The Azure CDN service is a global service that utilizes many CDN edge locations around the world to offer serving up static content with the lowest latency possible. In fact, the Azure CDN locations are NOT simply all the Azure Regions, there are actually more CDN edge locations around the world than there are Azure Regions (at the time of writing this). As a result, there is likely a CDN edge location closer to your users or employees than the primary Azure Region where your application is hosted.
When you carry the Azure CDN out to a global scale of users and clients of your application being distributed globally, then it is certain that a CDN edge location will always be closer to your users than your primary Azure Region, or even your secondary Azure Regions when you’re using Azure Traffic Manager.
An additional benefit of using Azure CDN to serve up static content for your applications is that it will offload the serving of that content from your application instances to the Azure CDN service. This will mean a decrease in the amount of load your application instances will need to handle in order to service requests. In many cases this can mean an increase in performance and overall capacity of those application instance to handle requests.
Azure App Service + Traffic Manager + Azure CDN
The benefits and reasons to use Azure Traffic Manager and Azure CDN listed above sound really great, however, what does it all look like put together? To better visualize this stuff put together into the overall architecture of an application, here’s a simple diagram that offers a more visual layout to how these services can be used together.
Achieving Data Global Availability
Designing the globally resilient and hosting infrastructure as outline previously is really great, however it still doesn’t address the Data needs of the system. Achieving data global availability and resiliency isn’t quite as straight forward as the front-end application piece. How exactly can you achieve the same global availability and resiliency on the Database level?
Traditionally, you will have a single database server host your database. This could be SQL Server or Oracle on-premises for example, or even Azure SQL Database in the Microsoft Azure cloud. Scaling this single database instance generally involves just adding additional capacity to the server in the form of CPU / RAM / HDD on-premises, or adding additional DTU’s in Azure SQL Database. However, this vertical scaling by just “adding more power” has a finite limit of scalability. Also, it doesn’t solve any redundancy and global availability needs either. A single database instance is a single point of failure and a huge liability.
A single database instance is a single point of failure and a huge liability.
In the Microsoft Azure cloud, the best database options are to use PaaS services. IaaS can be used, but then you have a huge array of responsibilities to manage yourself, from the VM, to the Operating System, including updates and patches, and the database software too! With Azure PaaS services, you have a managed VM that manages all that underlying infrastructure work for you. This enables you to solely manage your data, access, and backup / geo-redundency configurations.
The 2 database services within Azure that offer the best global availability support are:
- Azure SQL Database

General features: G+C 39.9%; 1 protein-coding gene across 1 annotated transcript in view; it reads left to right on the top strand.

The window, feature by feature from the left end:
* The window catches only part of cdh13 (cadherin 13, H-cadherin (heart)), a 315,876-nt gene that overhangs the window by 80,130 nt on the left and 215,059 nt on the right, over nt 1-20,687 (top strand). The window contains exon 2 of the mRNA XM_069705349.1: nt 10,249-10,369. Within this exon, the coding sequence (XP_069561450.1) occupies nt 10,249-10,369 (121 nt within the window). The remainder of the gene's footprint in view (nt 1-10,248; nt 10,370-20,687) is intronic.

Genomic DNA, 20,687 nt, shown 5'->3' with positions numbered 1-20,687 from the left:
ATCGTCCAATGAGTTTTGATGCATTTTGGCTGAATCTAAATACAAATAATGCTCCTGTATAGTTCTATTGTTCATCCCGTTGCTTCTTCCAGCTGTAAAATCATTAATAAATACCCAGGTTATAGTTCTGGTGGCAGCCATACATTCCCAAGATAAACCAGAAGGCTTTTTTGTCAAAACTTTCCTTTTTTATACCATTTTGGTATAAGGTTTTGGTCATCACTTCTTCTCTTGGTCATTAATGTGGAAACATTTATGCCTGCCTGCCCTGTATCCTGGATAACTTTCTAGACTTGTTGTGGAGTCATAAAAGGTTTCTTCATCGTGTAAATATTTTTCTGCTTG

- Azure Cosmos DB (formerly DocumentDB)
- Global Availability with SQL Database
With Azure SQL Database, you can host you database using a “relational database as a service”. This offers a fully managed VM, with additional scaling capabilities and other features built into the platform. Compared to a on-premises SQL Server or SQL Server hosted within a Virtual Machine (VM), Azure SQL Database is the best database option to choose.
FYI, Microsoft recently released MySQL and PostgreSQL as a server database offerings within Azure. However, only time will tell whether those services will be as robust and featurefull as Azure SQL Database has become.
With Azure SQL Database, you have the option to configure geo-replication or geo-redundency of your database. You can do this for up to 4 additional copies. These 4 additional copies will be read-only, while your primary database instance will be writable.
With Azure SQL Database, you have the option to configure geo-replication or geo-redundency of your database.
This helps with implementing a proper failover strategy. Basically, if the primary database goes down for some reason (regional outage, service disruption, etc.) then you can failover to one of the secondaries to make that the new primary. However, this process is NOT automatic by default. You either need to manually failover your Azure SQL Database when necessary, or configure automatic failover with a Failover Group.
While you can implement automatic failover of your applications, as shown previously with App Service using Traffic Manager, your Azure SQL Database failover can be configured with an automatic failover group. Without a Failover Group configuration, you would need to failover the database manually, by changing the applications Connection String so it will connect to the new Primary database instance. With a SQL Database Failover Group, your SQL Database will have a single connection endpoint that doesn’t change after the failover is triggered automatically.
Fun Fact: While Azure SQL Database shares the same code base with the SQL Server database engine , it’s not the same as just hosting SQL Server in an Azure VM. Azure SQL Database is built for the cloud from the ground up. It is also hosted using Azure Service Fabric for the underlying infrastructure hosted within Azure.